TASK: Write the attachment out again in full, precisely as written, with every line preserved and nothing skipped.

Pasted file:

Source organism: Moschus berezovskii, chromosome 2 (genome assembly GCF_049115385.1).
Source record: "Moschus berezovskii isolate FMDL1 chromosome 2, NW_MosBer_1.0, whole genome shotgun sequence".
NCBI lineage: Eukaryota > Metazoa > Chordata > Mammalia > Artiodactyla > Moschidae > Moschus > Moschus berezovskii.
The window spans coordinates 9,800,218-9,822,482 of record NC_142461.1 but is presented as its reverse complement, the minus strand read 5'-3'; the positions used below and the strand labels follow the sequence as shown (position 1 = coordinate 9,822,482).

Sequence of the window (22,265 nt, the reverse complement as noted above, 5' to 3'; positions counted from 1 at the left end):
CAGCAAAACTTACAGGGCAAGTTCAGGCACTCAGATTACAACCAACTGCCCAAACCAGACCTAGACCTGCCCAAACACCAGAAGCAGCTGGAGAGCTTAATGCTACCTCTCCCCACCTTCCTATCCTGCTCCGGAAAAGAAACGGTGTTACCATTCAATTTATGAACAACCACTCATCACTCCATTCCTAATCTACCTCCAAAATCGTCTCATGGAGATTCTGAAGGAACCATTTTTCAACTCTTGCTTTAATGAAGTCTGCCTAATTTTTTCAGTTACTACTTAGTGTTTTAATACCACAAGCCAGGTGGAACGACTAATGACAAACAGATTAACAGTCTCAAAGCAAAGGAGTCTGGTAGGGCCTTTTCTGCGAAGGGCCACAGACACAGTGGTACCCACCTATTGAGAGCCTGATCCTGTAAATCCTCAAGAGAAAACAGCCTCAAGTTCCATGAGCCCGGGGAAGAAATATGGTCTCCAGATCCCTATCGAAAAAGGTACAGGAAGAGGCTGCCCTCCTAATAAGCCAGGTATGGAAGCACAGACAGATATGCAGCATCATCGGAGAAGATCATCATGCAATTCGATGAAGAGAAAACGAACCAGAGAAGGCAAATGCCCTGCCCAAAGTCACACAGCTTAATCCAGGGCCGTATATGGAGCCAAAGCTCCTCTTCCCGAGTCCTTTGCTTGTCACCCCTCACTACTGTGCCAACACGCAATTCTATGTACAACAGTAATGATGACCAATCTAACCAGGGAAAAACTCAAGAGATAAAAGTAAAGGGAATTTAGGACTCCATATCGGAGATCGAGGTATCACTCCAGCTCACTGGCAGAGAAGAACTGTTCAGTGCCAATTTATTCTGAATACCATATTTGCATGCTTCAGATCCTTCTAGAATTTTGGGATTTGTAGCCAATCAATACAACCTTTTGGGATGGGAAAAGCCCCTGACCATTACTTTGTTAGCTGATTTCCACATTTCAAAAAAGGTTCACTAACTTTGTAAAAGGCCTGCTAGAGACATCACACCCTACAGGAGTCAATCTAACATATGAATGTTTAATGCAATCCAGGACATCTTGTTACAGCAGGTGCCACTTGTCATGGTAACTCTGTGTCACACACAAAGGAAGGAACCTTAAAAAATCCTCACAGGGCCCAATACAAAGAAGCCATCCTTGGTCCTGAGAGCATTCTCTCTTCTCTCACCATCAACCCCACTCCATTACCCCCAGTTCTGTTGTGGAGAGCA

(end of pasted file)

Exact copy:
Source organism: Moschus berezovskii, chromosome 2 (genome assembly GCF_049115385.1).
Source record: "Moschus berezovskii isolate FMDL1 chromosome 2, NW_MosBer_1.0, whole genome shotgun sequence".
NCBI lineage: Eukaryota > Metazoa > Chordata > Mammalia > Artiodactyla > Moschidae > Moschus > Moschus berezovskii.
The window spans coordinates 9,800,218-9,822,482 of record NC_142461.1 but is presented as its reverse complement, the minus strand read 5'-3'; the positions used below and the strand labels follow the sequence as shown (position 1 = coordinate 9,822,482).

Sequence of the window (22,265 nt, the reverse complement as noted above, 5' to 3'; positions counted from 1 at the left end):
CAGCAAAACTTACAGGGCAAGTTCAGGCACTCAGATTACAACCAACTGCCCAAACCAGACCTAGACCTGCCCAAACACCAGAAGCAGCTGGAGAGCTTAATGCTACCTCTCCCCACCTTCCTATCCTGCTCCGGAAAAGAAACGGTGTTACCATTCAATTTATGAACAACCACTCATCACTCCATTCCTAATCTACCTCCAAAATCGTCTCATGGAGATTCTGAAGGAACCATTTTTCAACTCTTGCTTTAATGAAGTCTGCCTAATTTTTTCAGTTACTACTTAGTGTTTTAATACCACAAGCCAGGTGGAACGACTAATGACAAACAGATTAACAGTCTCAAAGCAAAGGAGTCTGGTAGGGCCTTTTCTGCGAAGGGCCACAGACACAGTGGTACCCACCTATTGAGAGCCTGATCCTGTAAATCCTCAAGAGAAAACAGCCTCAAGTTCCATGAGCCCGGGGAAGAAATATGGTCTCCAGATCCCTATCGAAAAAGGTACAGGAAGAGGCTGCCCTCCTAATAAGCCAGGTATGGAAGCACAGACAGATATGCAGCATCATCGGAGAAGATCATCATGCAATTCGATGAAGAGAAAACGAACCAGAGAAGGCAAATGCCCTGCCCAAAGTCACACAGCTTAATCCAGGGCCGTATATGGAGCCAAAGCTCCTCTTCCCGAGTCCTTTGCTTGTCACCCCTCACTACTGTGCCAACACGCAATTCTATGTACAACAGTAATGATGACCAATCTAACCAGGGAAAAACTCAAGAGATAAAAGTAAAGGGAATTTAGGACTCCATATCGGAGATCGAGGTATCACTCCAGCTCACTGGCAGAGAAGAACTGTTCAGTGCCAATTTATTCTGAATACCATATTTGCATGCTTCAGATCCTTCTAGAATTTTGGGATTTGTAGCCAATCAATACAACCTTTTGGGATGGGAAAAGCCCCTGACCATTACTTTGTTAGCTGATTTCCACATTTCAAAAAAGGTTCACTAACTTTGTAAAAGGCCTGCTAGAGACATCACACCCTACAGGAGTCAATCTAACATATGAATGTTTAATGCAATCCAGGACATCTTGTTACAGCAGGTGCCACTTGTCATGGTAACTCTGTGTCACACACAAAGGAAGGAACCTTAAAAAATCCTCACAGGGCCCAATACAAAGAAGCCATCCTTGGTCCTGAGAGCATTCTCTCTTCTCTCACCATCAACCCCACTCCATTACCCCCAGTTCTGTTGTGGAGAGCA